KING: But I know if I see a certain crime take place in and around New York or a crime that gets allot of attention, we're going to see it on "Law & Order," right?

ORBACH: Probably. And then what they explained to me one day, I said gee, this was a great case, this thing from the paper, and Dick said, yes, but what's the legal problem in the second half?

HARMON: Right.

ORBACH: Yes, that's right, because now they have to make some kind of complication that they have to deal with in the second half. Just solving the crime is only half of it, so it's pretty complicated.

KING: Might you ever deal with a case before that -- like let's say the Ramsey murder, where we have the murder of a child and the parents are the suspects?

MERKERSON: Before the -- yes, and certainly, it will seem similar, but we have to find ways to really change it so as not to be sued. I mean, that's the main reason why...,

KING: You've got to watch that a lot.

MERKERSON: Absolutely. Absolutely.

KING: Do you get people, Jesse, that think you're a detective?

MARTIN: No, not usually.

KING: On the street, you don't run into people...

MARTIN: No, they're very much aware that I'm an actor.

KING: We'll be right back with our cast of "Law & Order." We'll be including your phone calls. They're with us for the full hour.

Don't go away.


UNIDENTIFIED ACTOR: What's this got to do with the lineup?

HARMON: Somebody saw Michael Tobin get out of an RMP up in Harlem just before he was killed.


HARMON: That's confidential.

UNIDENTIFIED ACTOR: We were in Charlie sector all night. Look, why would we ride around with this kid.

MERKERSON: Maybe you're using him as a CI?


MERKERSON: Then you won't mind if you look at your memo books.

UNIDENTIFIED ACTOR: Don't you need to go through IAB?

HARMON: IAB doesn't have jurisdiction. This is a murder investigation.

UNIDENTIFIED ACTOR: You got the two guys.

HARMON: Whoever dropped Michael Tobin off wasn't looking out for his welfare.

UNIDENTIFIED ACTOR: Oh. Well, before we give up any paperwork, I think we need to get with our PDA rep.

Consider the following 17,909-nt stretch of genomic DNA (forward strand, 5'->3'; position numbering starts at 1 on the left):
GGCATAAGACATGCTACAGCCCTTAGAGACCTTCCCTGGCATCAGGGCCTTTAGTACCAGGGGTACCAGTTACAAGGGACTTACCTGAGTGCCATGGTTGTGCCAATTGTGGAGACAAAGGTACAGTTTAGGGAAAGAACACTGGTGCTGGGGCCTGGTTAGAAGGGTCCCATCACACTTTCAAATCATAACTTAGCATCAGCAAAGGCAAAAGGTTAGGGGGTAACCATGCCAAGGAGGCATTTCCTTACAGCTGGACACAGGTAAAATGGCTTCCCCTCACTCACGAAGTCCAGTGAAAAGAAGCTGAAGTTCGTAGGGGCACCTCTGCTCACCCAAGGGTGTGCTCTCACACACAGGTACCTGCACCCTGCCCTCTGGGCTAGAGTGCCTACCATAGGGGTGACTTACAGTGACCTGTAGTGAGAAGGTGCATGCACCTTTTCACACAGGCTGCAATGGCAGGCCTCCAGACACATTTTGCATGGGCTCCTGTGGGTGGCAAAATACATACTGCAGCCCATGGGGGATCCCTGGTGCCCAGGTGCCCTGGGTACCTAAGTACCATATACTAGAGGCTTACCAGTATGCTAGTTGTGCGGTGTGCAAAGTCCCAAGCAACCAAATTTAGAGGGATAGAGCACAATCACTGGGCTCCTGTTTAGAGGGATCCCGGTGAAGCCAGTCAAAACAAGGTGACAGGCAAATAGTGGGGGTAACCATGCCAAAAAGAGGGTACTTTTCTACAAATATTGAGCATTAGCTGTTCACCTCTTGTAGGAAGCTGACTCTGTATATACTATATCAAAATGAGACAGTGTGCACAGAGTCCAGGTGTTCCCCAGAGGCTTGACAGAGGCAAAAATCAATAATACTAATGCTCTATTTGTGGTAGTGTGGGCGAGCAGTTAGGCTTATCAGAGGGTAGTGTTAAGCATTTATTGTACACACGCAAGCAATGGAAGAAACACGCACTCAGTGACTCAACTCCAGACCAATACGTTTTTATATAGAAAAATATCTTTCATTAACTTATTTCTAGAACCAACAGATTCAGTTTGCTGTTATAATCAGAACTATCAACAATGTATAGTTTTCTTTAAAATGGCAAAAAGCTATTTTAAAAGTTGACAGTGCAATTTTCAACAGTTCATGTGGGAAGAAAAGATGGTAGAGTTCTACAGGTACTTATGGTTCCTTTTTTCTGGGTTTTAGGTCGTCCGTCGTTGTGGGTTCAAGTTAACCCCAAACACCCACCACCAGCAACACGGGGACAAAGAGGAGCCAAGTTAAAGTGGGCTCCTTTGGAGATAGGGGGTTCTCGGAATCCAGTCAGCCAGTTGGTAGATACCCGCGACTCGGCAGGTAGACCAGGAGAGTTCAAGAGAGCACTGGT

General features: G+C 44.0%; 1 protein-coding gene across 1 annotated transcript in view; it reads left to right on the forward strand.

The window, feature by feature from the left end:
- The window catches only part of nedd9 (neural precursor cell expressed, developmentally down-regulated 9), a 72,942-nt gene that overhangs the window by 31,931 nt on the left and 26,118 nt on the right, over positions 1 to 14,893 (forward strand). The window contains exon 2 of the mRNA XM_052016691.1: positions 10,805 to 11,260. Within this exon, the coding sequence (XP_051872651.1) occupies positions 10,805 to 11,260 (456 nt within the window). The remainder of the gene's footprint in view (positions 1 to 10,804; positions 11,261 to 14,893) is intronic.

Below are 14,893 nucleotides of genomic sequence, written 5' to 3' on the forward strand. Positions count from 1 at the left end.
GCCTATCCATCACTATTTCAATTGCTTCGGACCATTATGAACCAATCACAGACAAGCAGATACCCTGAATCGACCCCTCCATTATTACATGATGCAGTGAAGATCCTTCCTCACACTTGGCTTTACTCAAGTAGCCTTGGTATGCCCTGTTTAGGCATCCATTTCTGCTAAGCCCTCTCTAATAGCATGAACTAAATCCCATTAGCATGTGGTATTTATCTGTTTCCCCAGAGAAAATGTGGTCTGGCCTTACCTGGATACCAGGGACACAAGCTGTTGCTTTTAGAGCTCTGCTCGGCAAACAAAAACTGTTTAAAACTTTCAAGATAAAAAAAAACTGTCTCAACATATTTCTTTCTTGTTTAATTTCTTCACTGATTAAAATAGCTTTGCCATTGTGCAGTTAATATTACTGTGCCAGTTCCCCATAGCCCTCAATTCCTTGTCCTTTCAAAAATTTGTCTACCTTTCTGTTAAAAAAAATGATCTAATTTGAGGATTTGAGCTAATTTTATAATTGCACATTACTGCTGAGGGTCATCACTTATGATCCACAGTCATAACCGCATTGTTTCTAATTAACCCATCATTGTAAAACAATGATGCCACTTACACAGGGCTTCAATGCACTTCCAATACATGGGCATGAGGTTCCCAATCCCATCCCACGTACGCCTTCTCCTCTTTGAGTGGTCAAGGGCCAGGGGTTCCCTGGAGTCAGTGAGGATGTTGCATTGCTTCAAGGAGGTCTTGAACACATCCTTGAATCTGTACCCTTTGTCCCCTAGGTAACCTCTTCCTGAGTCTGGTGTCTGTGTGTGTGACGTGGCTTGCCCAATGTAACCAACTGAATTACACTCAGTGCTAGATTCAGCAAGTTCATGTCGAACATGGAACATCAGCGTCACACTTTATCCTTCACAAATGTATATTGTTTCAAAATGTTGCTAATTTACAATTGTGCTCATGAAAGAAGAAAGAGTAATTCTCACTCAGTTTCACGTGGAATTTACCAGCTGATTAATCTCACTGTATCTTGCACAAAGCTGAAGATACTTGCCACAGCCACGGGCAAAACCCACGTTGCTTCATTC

MERKERSON: Stay in touch.




ORBACH: This is Sam's office. Nice, all wood paneled and a lot of books, very lawyerly.

KING: Very lawyerly.



WATERSTON: CSU luminoled (ph) every conceivable spot in the Telfrence (ph) building and didn't find a drop of blood.

HARMON: We have the splatter games, violent behavior, the illegal weapons. There's no way to get it in.

HILL: Where did he get the weapons?

HARMON: Mail order, paid for with his father's credit card.

HILL: Kid gets off, father buys the son a bazooka.

Charge the father.

HARMON: With providing the instrumentality?

HILL: With murder.

WATERSTON: On what basis?

HILL: Depraved indifference.

WATERSTON: Hold the father responsible for the criminal acts of the son?

HILL: You don't think he's responsible?

HARMON: Morally maybe.

HILL: That's good enough for me. It's about time we knocked some sense into these parents.


KING: Steven, I know you were kidding earlier, but do you get to learn a lot about the law through this? All of these years you've been doing it, you must have learned a lot about criminal law?

HILL: I have learned a lot about it, but nothing sticks.


KING: in other words, there's no way you could go downtown tomorrow and be a district attorney?

HILL: No way!

KING: You have no idea?

HILL: No idea at all, except "I object," or "Sustained" or...


KING: You don't even know what that means.


KING: Sam, what's it -- this is for fall you. When you're playing the same character over and over, is that harder or easier to do when you're in your sixth year of being Sam?